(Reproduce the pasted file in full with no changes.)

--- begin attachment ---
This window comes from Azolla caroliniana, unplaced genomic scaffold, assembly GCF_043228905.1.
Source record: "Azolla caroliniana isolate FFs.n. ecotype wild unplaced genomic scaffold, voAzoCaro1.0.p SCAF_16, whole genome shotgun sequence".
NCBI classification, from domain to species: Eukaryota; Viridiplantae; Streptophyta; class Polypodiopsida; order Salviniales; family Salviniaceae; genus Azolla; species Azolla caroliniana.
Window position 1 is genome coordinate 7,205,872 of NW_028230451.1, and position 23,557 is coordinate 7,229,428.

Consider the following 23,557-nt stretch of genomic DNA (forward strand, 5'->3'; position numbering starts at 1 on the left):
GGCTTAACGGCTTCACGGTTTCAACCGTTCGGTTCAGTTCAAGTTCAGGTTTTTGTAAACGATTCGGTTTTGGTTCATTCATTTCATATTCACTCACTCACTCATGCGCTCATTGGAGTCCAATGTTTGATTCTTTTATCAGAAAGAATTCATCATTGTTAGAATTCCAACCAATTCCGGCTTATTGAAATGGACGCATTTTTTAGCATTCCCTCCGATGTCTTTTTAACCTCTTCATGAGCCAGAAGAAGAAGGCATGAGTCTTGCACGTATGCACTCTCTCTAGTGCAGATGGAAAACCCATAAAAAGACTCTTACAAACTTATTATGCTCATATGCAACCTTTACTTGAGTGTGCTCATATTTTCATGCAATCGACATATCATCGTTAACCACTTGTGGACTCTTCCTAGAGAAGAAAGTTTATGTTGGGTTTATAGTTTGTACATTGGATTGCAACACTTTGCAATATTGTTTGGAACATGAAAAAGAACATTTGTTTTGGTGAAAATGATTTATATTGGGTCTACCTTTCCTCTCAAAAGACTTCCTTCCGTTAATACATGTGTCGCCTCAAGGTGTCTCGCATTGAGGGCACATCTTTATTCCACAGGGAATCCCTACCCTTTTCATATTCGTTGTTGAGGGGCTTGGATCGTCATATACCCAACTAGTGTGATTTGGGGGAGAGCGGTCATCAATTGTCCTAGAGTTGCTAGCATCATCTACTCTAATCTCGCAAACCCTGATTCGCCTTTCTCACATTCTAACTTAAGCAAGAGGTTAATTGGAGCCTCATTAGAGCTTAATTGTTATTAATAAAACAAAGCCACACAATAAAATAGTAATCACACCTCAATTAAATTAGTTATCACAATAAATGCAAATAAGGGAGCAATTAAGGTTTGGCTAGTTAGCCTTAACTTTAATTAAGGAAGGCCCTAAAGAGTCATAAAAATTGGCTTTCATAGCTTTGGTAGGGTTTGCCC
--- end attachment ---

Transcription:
This window comes from Azolla caroliniana, unplaced genomic scaffold, assembly GCF_043228905.1.
Source record: "Azolla caroliniana isolate FFs.n. ecotype wild unplaced genomic scaffold, voAzoCaro1.0.p SCAF_16, whole genome shotgun sequence".
NCBI classification, from domain to species: Eukaryota; Viridiplantae; Streptophyta; class Polypodiopsida; order Salviniales; family Salviniaceae; genus Azolla; species Azolla caroliniana.
Window position 1 is genome coordinate 7,205,872 of NW_028230451.1, and position 23,557 is coordinate 7,229,428.

Consider the following 23,557-nt stretch of genomic DNA (forward strand, 5'->3'; position numbering starts at 1 on the left):
GGCTTAACGGCTTCACGGTTTCAACCGTTCGGTTCAGTTCAAGTTCAGGTTTTTGTAAACGATTCGGTTTTGGTTCATTCATTTCATATTCACTCACTCACTCATGCGCTCATTGGAGTCCAATGTTTGATTCTTTTATCAGAAAGAATTCATCATTGTTAGAATTCCAACCAATTCCGGCTTATTGAAATGGACGCATTTTTTAGCATTCCCTCCGATGTCTTTTTAACCTCTTCATGAGCCAGAAGAAGAAGGCATGAGTCTTGCACGTATGCACTCTCTCTAGTGCAGATGGAAAACCCATAAAAAGACTCTTACAAACTTATTATGCTCATATGCAACCTTTACTTGAGTGTGCTCATATTTTCATGCAATCGACATATCATCGTTAACCACTTGTGGACTCTTCCTAGAGAAGAAAGTTTATGTTGGGTTTATAGTTTGTACATTGGATTGCAACACTTTGCAATATTGTTTGGAACATGAAAAAGAACATTTGTTTTGGTGAAAATGATTTATATTGGGTCTACCTTTCCTCTCAAAAGACTTCCTTCCGTTAATACATGTGTCGCCTCAAGGTGTCTCGCATTGAGGGCACATCTTTATTCCACAGGGAATCCCTACCCTTTTCATATTCGTTGTTGAGGGGCTTGGATCGTCATATACCCAACTAGTGTGATTTGGGGGAGAGCGGTCATCAATTGTCCTAGAGTTGCTAGCATCATCTACTCTAATCTCGCAAACCCTGATTCGCCTTTCTCACATTCTAACTTAAGCAAGAGGTTAATTGGAGCCTCATTAGAGCTTAATTGTTATTAATAAAACAAAGCCACACAATAAAATAGTAATCACACCTCAATTAAATTAGTTATCACAATAAATGCAAATAAGGGAGCAATTAAGGTTTGGCTAGTTAGCCTTAACTTTAATTAAGGAAGGCCCTAAAGAGTCATAAAAATTGGCTTTCATAGCTTTGGTAGGGTTTGCCC